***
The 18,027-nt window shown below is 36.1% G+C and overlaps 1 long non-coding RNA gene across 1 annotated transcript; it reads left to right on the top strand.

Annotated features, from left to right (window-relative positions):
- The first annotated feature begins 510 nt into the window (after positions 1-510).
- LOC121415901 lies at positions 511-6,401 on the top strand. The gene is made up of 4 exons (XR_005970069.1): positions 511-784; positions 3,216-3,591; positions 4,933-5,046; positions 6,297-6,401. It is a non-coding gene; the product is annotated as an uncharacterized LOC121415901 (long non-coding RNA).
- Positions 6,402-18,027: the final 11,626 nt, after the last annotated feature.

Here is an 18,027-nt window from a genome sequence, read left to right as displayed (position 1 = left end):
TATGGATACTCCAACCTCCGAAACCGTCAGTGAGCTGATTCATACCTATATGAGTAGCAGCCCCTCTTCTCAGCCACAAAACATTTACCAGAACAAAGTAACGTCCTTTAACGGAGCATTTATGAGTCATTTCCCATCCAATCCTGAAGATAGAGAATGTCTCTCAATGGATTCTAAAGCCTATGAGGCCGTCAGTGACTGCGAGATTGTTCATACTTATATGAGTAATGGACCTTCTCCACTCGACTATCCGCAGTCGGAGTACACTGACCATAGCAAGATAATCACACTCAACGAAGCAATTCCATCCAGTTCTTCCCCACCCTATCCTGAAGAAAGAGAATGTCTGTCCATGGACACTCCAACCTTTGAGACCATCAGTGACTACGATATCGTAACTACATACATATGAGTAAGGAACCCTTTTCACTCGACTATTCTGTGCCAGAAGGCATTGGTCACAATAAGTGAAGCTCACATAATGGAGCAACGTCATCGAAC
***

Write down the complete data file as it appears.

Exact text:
The 18,027-nt window shown below is 36.1% G+C and overlaps 1 long non-coding RNA gene across 1 annotated transcript; it reads left to right on the top strand.

Annotated features, from left to right (window-relative positions):
- The first annotated feature begins 510 nt into the window (after positions 1-510).
- LOC121415901 lies at positions 511-6,401 on the top strand. The gene is made up of 4 exons (XR_005970069.1): positions 511-784; positions 3,216-3,591; positions 4,933-5,046; positions 6,297-6,401. It is a non-coding gene; the product is annotated as an uncharacterized LOC121415901 (long non-coding RNA).
- Positions 6,402-18,027: the final 11,626 nt, after the last annotated feature.

Here is an 18,027-nt window from a genome sequence, read left to right as displayed (position 1 = left end):
TATGGATACTCCAACCTCCGAAACCGTCAGTGAGCTGATTCATACCTATATGAGTAGCAGCCCCTCTTCTCAGCCACAAAACATTTACCAGAACAAAGTAACGTCCTTTAACGGAGCATTTATGAGTCATTTCCCATCCAATCCTGAAGATAGAGAATGTCTCTCAATGGATTCTAAAGCCTATGAGGCCGTCAGTGACTGCGAGATTGTTCATACTTATATGAGTAATGGACCTTCTCCACTCGACTATCCGCAGTCGGAGTACACTGACCATAGCAAGATAATCACACTCAACGAAGCAATTCCATCCAGTTCTTCCCCACCCTATCCTGAAGAAAGAGAATGTCTGTCCATGGACACTCCAACCTTTGAGACCATCAGTGACTACGATATCGTAACTACATACATATGAGTAAGGAACCCTTTTCACTCGACTATTCTGTGCCAGAAGGCATTGGTCACAATAAGTGAAGCTCACATAATGGAGCAACGTCATCGAAC